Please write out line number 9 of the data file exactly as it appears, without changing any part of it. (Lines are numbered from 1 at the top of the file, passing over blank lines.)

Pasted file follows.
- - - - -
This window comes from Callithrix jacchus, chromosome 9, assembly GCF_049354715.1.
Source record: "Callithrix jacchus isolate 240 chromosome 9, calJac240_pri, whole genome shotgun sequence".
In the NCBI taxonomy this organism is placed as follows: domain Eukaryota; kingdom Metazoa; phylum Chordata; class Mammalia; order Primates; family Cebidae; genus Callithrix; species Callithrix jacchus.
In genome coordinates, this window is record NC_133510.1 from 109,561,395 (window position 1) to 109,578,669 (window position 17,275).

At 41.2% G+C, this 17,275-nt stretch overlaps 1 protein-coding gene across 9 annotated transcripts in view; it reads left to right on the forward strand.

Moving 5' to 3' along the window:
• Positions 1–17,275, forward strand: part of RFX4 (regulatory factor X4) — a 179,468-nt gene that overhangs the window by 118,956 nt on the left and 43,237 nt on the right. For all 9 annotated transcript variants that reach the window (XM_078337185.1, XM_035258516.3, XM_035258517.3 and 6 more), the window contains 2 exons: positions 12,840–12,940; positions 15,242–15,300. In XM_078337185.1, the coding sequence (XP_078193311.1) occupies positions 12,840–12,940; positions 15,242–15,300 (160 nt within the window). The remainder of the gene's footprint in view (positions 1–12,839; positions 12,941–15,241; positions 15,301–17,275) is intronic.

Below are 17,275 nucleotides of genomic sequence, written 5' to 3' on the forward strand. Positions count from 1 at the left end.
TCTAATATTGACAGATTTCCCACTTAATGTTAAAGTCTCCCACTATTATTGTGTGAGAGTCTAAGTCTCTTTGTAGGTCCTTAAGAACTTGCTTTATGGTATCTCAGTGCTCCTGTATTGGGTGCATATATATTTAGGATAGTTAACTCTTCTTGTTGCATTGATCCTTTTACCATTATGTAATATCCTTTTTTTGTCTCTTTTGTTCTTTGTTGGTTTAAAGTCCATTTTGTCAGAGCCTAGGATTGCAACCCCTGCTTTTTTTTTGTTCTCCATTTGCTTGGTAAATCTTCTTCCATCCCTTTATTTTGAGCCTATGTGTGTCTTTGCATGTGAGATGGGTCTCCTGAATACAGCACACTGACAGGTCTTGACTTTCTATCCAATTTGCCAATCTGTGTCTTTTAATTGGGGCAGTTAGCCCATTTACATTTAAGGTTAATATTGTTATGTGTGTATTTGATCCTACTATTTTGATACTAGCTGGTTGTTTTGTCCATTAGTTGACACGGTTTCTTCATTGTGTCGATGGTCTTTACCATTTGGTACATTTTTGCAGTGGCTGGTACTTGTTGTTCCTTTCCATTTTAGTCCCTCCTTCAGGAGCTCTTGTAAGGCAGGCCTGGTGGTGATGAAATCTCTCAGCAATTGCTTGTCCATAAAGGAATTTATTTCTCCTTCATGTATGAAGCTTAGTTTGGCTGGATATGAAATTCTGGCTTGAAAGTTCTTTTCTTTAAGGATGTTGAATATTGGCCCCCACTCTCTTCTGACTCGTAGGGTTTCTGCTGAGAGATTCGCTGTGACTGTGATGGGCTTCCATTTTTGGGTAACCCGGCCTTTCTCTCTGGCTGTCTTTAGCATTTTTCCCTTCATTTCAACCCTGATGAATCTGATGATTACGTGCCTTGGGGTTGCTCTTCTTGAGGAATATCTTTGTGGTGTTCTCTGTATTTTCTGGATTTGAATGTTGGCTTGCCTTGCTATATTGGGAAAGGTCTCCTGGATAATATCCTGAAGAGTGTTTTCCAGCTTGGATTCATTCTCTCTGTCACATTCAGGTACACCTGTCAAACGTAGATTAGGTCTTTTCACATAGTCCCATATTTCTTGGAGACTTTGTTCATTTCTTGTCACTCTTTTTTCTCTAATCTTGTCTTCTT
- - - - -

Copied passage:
TCTAATATTGACAGATTTCCCACTTAATGTTAAAGTCTCCCACTATTATTGTGTGAGAGTCTAAGTCTCTTTGTAGGTCCTTAAGAACTTGCTTTATGGTATCTCAGTGCTCCTGTATTGGGTGCATATATATTTAGGATAGTTAACTCTTCTTGTTGCATTGATCCTTTTACCATTATGTAATATCCTTTTTTTGTCTCTTTTGTTCTTTGTTGGTTTAAAGTCCATTTTGTCAGAGCCTAGGATTGCAACCCCTGCTTTTTTTTTGTTCTCCATTTGCTTGGTAAATCTTCTTCCATCCCTTTATTTTGAGCCTATGTGTGTCTTTGCATGTGAGATGGGTCTCCTGAATACAGCACACTGACAGGTCTTGACTTTCTATCCAATTTGCCAATCTGTGTCTTTTAATTGGGGCAGTTAGCCCATTTACATTTAAGGTTAATATTGTTATGTGTGTATTTGATCCTACTATTTTGATACTAGCTGGTTGTTTTGTCCATTAGTTGACACGGTTTCTTCATTGTGTCGATGGTCTTTACCATTTGGTACATTTTTGCAGTGGCTGGTACTTGTTGTTCCTTTCCATTTTAGTCCCTCCTTCAGGAGCTCTTGTAAGGCAGGCCTGGTGGTGATGAAATCTCTCAGCAATTGCTTGTCCATAAAGGAATTTATTTCTCCTTCATGTATGAAGCTTAGTTTGGCTGGATATGAAATTCTGGCTTGAAAGTTCTTTTCTTTAAGGATGTTGAATATTGGCCCCCACTCTCTTCTGACTCGTAGGGTTTCTGCTGAGAGATTCGCTGTGACTGTGATGGGCTTCCATTTTTGGGTAACCCGGCCTTTCTCTCTGGCTGTCTTTAGCATTTTTCCCTTCATTTCAACCCTGATGAATCTGATGATTACGTGCCTTGGGGTTGCTCTTCTTGAGGAATATCTTTGTGGTGTTCTCTGTATTTTCTGGATTTGAATGTTGGCTTGCCTTGCTATATTGGGAAAGGTCTCCTGGATAATATCCTGAAGAGTGTTTTCCAGCTTGGATTCATTCTCTCTGTCACATTCAGGTACACCTGTCAAACGTAGATTAGGTCTTTTCACATAGTCCCATATTTCTTGGAGACTTTGTTCATTTCTTGTCACTCTTTTTTCTCTAATCTTGTCTTCTT